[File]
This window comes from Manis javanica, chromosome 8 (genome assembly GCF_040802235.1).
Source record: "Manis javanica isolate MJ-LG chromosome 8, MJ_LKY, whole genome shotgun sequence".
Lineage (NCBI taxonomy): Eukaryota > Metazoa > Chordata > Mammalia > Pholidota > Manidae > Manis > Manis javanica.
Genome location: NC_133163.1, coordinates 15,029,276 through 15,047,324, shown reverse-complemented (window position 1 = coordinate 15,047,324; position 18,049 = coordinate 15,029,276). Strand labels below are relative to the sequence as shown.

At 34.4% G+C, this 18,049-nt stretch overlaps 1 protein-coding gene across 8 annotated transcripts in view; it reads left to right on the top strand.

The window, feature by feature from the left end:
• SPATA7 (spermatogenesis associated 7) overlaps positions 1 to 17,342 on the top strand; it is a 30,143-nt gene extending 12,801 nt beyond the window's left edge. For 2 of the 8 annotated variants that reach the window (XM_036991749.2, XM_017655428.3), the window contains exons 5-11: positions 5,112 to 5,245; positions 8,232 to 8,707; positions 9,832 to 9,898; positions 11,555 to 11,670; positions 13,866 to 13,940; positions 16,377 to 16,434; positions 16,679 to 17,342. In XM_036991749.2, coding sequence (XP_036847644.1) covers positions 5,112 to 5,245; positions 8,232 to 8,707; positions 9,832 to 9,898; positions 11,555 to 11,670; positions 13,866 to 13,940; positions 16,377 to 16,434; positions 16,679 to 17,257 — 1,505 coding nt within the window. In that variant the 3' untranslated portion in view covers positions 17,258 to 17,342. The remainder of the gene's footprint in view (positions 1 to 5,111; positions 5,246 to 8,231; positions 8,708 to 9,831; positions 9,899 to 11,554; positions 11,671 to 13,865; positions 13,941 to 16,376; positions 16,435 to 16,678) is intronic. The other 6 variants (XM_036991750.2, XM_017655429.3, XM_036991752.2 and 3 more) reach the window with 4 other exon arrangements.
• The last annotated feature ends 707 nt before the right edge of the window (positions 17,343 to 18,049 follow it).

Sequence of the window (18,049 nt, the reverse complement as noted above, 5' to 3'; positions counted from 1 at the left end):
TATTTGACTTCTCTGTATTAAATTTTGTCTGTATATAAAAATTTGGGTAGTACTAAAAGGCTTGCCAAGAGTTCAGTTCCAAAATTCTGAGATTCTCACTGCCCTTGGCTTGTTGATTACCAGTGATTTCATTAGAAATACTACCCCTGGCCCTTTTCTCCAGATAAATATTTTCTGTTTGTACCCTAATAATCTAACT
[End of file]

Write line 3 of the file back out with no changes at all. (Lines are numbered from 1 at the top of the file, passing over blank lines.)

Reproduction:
Lineage (NCBI taxonomy): Eukaryota > Metazoa > Chordata > Mammalia > Pholidota > Manidae > Manis > Manis javanica.